Degaussing is the process of removing, or at least randomizing, the magnetic fields of a given medium or material. An electromagnetic coil is used to put a much stronger field through the material than it already has. This forces the atoms to realign from their old magnetic field to this new one. When the field is moved, some atoms follow its movement and some do not, leaving the material's overall magnetic field in a fairly random state.

One reason an object will have a problematic magnetic field in the first place is because it has been influenced by the earth's own magnetic fields. When this happens in computer monitors it can cause the electron guns to become misaligned, so the screen is blurry and discolored. Very old monitors (and TV's, for that matter) had to be degaussed by hand, by a technician who moved a hand-held coil over the screen and innards. Newer models have a button or option that discharges a capacitor into an internal coil for an instant degauss, and all modern CRT's do this every time they're turned on. The strong magnetic fields caused by using unshielded speakers near a monitor cannot be corrected by this instant degauss, so you must either have the device serviced or just ignore the problems.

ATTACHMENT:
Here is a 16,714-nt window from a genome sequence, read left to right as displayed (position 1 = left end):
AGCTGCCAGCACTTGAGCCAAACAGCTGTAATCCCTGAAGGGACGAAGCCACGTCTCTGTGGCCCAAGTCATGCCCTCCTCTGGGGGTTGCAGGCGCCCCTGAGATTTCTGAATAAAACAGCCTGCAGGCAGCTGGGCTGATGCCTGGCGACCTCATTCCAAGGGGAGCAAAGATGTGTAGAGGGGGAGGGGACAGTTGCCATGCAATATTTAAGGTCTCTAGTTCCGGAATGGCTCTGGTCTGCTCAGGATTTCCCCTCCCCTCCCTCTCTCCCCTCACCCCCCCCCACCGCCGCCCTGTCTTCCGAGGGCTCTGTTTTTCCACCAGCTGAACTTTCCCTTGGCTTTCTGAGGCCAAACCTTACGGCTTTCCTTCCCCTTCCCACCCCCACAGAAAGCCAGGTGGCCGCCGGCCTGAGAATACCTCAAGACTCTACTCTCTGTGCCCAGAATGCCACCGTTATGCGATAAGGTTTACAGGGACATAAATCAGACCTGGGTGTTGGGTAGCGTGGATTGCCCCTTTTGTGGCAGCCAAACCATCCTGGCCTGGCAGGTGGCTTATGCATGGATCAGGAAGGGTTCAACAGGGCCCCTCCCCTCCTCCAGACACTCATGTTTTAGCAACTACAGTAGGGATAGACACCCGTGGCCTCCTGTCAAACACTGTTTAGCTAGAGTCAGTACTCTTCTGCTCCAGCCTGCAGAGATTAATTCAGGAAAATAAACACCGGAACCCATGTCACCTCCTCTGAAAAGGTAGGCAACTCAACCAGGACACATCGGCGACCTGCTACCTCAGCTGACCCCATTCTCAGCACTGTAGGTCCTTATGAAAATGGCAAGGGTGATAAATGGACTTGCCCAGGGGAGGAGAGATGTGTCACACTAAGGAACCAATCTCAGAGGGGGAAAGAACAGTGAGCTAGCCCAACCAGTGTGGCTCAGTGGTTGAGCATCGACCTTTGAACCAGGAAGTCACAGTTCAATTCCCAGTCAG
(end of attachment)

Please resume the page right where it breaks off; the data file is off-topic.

Interestingly, the earth's magnetic fields will sometimes cause airplanes to become giant flying magnets. This plays havoc with their on-board compass, and makes the plane virtually unflyable. To correct this problem, a technician first removes all field-sensitive devices: computer, flight data recorders, sensors, etc. Then, the technician goes over the whole plane with a field sensor and coil, and degausses any magnetic "hot spots" on the chassis. This process is time-consuming, difficult, AND tedious, and is rightly loathed by most flight technicians.

In the case of magnetic media degaussing erases all data held by the medium, restoring it to a "like-new" state. Digital media (hard disk, floppy, tape, etc.) have to be formatted to usable again after degaussing, whereas analog media (various sizes of audio tape) do not. Degaussing is often required before businesses and the government will throw away obsolete or broken magnetic media, and the Department of Defense has strict specifications for equipment and procedure. Also, high-fidelity audio tape is very sensitive to noise, and hand degaussing can leave behind sonic evidence of how the degausser was moved over it. Because of this, any analog studio worth its salt will buy a bulk eraser with a built-in conveyer belt, to move the media through the magnetic field at a constant speed.